One of the owners turned over possessionApril 28, 2021
Plaintiff owners appealed the decision entered in the Superior Court of Los Angeles County (California), which awarded $ 300 on its complaint against defendant club operator, in an action seeking an accounting, and alleging fraud, trespass, and wrongful withholding in a proposed sale of restaurant property. The owners argued that the evidence was insufficient to sustain the finding that the club operator was not an agent of the owner.
One of the owners turned over possession of the club to his estranged wife, the club operator. His intent was to give or quitclaim his complete interests to the club operator, although there was no formal agreement to do so. The club operator entered into a written agreement to purchase the other owner’s stock interest, Los Angeles ADA lawyer but she failed to complete the purchase. This caused the corporation’s stock, which the owners pledged as security along with two notes when the business was purchased, to be foreclosed and sold at auction pursuant to a pledge agreement. The club operator remained in possession of the premises, but failed to meet the club’s financial obligations. The business losses were attributed by the trial judge to the club operator’s ignorance and business ineptitude rather than to fraudulent purpose. Since there was substantial evidence to support the trial judge’s finding that the club operator was a prospective purchaser or vendee in possession and the equitable owner of the corporation and its assets and business until the pledgee foreclosed its lien, withholding subsequent to the foreclosure date was a trespass for which the club operator was liable in damages.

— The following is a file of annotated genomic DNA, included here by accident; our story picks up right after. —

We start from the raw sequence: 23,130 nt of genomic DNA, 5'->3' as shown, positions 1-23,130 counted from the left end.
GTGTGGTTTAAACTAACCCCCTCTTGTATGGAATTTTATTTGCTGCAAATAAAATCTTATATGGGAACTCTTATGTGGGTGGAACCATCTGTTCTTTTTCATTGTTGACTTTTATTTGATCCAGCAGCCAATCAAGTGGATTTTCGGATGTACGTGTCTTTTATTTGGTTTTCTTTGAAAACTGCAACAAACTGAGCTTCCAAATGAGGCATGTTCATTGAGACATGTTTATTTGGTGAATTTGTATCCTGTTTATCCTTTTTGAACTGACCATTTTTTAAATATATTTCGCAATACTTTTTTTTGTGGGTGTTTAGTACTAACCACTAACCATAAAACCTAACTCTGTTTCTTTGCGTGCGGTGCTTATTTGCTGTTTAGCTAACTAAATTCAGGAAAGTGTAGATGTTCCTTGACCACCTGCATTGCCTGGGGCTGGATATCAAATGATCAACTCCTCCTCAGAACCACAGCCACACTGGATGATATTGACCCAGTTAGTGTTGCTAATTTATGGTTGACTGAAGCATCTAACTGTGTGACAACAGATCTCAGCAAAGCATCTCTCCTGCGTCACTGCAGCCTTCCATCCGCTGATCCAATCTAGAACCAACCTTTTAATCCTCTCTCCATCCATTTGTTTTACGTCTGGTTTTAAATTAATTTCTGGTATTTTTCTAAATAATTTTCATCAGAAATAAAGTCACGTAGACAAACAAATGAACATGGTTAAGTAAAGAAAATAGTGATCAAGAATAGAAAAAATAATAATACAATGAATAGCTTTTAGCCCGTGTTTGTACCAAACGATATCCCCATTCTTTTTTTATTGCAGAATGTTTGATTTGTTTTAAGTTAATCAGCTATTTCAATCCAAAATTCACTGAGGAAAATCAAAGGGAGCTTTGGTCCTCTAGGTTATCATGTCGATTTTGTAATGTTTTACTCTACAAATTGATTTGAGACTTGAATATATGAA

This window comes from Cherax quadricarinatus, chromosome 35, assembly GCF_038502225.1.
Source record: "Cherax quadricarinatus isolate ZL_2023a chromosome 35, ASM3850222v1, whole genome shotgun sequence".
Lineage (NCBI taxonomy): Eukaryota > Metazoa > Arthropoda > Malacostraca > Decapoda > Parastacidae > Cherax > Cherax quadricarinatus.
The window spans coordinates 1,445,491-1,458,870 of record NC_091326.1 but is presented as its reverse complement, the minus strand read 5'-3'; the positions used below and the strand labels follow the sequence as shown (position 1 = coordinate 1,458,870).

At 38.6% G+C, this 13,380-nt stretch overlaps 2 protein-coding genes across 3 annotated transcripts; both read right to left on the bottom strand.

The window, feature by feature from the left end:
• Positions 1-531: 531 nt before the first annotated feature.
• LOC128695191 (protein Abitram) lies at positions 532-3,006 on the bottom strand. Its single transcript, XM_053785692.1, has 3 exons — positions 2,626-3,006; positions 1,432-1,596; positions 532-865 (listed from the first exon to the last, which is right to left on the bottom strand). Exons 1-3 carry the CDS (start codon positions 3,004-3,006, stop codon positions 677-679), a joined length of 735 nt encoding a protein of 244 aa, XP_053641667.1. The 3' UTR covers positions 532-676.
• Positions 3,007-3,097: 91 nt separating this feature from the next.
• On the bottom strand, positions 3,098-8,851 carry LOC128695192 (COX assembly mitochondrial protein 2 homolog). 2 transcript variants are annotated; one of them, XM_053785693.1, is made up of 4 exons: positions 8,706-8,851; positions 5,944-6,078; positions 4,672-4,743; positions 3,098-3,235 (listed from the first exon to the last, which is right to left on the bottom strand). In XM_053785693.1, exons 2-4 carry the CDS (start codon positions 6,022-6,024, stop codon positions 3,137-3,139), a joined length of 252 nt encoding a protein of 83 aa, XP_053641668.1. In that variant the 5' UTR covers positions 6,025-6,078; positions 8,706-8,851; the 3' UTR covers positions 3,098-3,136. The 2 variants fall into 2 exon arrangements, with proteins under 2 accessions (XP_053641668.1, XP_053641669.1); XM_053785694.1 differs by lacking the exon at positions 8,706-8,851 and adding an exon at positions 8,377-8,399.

The court affirmed the judgment.
Appellant city sought review of the grant of summary judgment to respondent company from the Superior Court of Los Angeles County (California) in the city’s action to recover business license taxes from the company.
The company produced and sold crude oil and natural gas. The company’s main office was situated in the city’s limits but the company’s manufacturing and production plants were not. The company claimed it was not subject to the city’s business license tax, because Los Angeles, Cal., City Tax Ordinance § 21.166 did not cover the production and sale of goods. On appeal, the court reversed, holding that the catch-all provision of § 21.166 was broad enough to include the company’s activities. The court found that the term “selling” as used in § 21.166 was not limited to just businesses that were predominately in sales, but included businesses like the company, that were engaged in fabricating, servicing, and supplying goods for a price. The court ruled that the fact that the company’s products did not enter the city limits was immaterial because the actual sales of their products took place within the city’s limits. The court held that the city’s tax claim for a certain year was barred by the time limitations under Cal. Civ. Proc. Code § 343.
The court reversed the grant of summary judgment in favor of the company in the city’s action for the recovery of business license taxes.